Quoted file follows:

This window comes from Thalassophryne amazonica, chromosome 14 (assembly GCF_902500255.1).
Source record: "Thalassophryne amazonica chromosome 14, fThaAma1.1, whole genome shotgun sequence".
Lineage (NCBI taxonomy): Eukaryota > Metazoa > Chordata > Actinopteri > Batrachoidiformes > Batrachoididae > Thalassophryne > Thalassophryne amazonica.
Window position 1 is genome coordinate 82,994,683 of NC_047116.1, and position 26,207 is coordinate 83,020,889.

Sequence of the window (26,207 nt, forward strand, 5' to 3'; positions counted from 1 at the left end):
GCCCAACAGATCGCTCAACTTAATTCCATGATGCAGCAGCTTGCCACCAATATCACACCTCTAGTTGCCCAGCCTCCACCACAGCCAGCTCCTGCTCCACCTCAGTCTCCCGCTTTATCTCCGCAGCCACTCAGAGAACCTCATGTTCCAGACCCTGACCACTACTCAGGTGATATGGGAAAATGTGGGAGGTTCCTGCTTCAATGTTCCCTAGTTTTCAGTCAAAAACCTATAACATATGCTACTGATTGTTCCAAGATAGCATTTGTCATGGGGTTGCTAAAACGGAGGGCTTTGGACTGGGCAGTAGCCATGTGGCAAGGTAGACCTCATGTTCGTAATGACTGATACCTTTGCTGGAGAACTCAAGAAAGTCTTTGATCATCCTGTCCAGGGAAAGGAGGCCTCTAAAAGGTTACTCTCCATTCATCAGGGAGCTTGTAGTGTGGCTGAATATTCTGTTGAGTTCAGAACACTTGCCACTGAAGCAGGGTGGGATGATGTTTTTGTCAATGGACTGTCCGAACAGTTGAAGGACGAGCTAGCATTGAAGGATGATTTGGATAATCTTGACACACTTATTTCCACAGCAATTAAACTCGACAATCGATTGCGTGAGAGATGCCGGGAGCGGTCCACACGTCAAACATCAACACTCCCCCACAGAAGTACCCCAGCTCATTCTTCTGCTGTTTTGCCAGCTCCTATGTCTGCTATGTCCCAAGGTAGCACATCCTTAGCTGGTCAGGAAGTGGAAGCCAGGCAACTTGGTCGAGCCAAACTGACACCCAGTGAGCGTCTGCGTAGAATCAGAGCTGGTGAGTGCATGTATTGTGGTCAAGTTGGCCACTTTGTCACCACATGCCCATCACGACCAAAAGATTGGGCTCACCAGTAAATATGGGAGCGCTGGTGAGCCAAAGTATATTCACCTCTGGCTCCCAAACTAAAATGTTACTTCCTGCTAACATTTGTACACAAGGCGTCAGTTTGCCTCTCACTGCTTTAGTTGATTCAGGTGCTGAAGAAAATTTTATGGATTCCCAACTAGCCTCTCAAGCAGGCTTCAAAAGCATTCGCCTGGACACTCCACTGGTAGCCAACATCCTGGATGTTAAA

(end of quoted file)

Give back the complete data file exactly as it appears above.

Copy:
This window comes from Thalassophryne amazonica, chromosome 14 (assembly GCF_902500255.1).
Source record: "Thalassophryne amazonica chromosome 14, fThaAma1.1, whole genome shotgun sequence".
Lineage (NCBI taxonomy): Eukaryota > Metazoa > Chordata > Actinopteri > Batrachoidiformes > Batrachoididae > Thalassophryne > Thalassophryne amazonica.
Window position 1 is genome coordinate 82,994,683 of NC_047116.1, and position 26,207 is coordinate 83,020,889.

Sequence of the window (26,207 nt, forward strand, 5' to 3'; positions counted from 1 at the left end):
GCCCAACAGATCGCTCAACTTAATTCCATGATGCAGCAGCTTGCCACCAATATCACACCTCTAGTTGCCCAGCCTCCACCACAGCCAGCTCCTGCTCCACCTCAGTCTCCCGCTTTATCTCCGCAGCCACTCAGAGAACCTCATGTTCCAGACCCTGACCACTACTCAGGTGATATGGGAAAATGTGGGAGGTTCCTGCTTCAATGTTCCCTAGTTTTCAGTCAAAAACCTATAACATATGCTACTGATTGTTCCAAGATAGCATTTGTCATGGGGTTGCTAAAACGGAGGGCTTTGGACTGGGCAGTAGCCATGTGGCAAGGTAGACCTCATGTTCGTAATGACTGATACCTTTGCTGGAGAACTCAAGAAAGTCTTTGATCATCCTGTCCAGGGAAAGGAGGCCTCTAAAAGGTTACTCTCCATTCATCAGGGAGCTTGTAGTGTGGCTGAATATTCTGTTGAGTTCAGAACACTTGCCACTGAAGCAGGGTGGGATGATGTTTTTGTCAATGGACTGTCCGAACAGTTGAAGGACGAGCTAGCATTGAAGGATGATTTGGATAATCTTGACACACTTATTTCCACAGCAATTAAACTCGACAATCGATTGCGTGAGAGATGCCGGGAGCGGTCCACACGTCAAACATCAACACTCCCCCACAGAAGTACCCCAGCTCATTCTTCTGCTGTTTTGCCAGCTCCTATGTCTGCTATGTCCCAAGGTAGCACATCCTTAGCTGGTCAGGAAGTGGAAGCCAGGCAACTTGGTCGAGCCAAACTGACACCCAGTGAGCGTCTGCGTAGAATCAGAGCTGGTGAGTGCATGTATTGTGGTCAAGTTGGCCACTTTGTCACCACATGCCCATCACGACCAAAAGATTGGGCTCACCAGTAAATATGGGAGCGCTGGTGAGCCAAAGTATATTCACCTCTGGCTCCCAAACTAAAATGTTACTTCCTGCTAACATTTGTACACAAGGCGTCAGTTTGCCTCTCACTGCTTTAGTTGATTCAGGTGCTGAAGAAAATTTTATGGATTCCCAACTAGCCTCTCAAGCAGGCTTCAAAAGCATTCGCCTGGACACTCCACTGGTAGCCAACATCCTGGATGTTAAA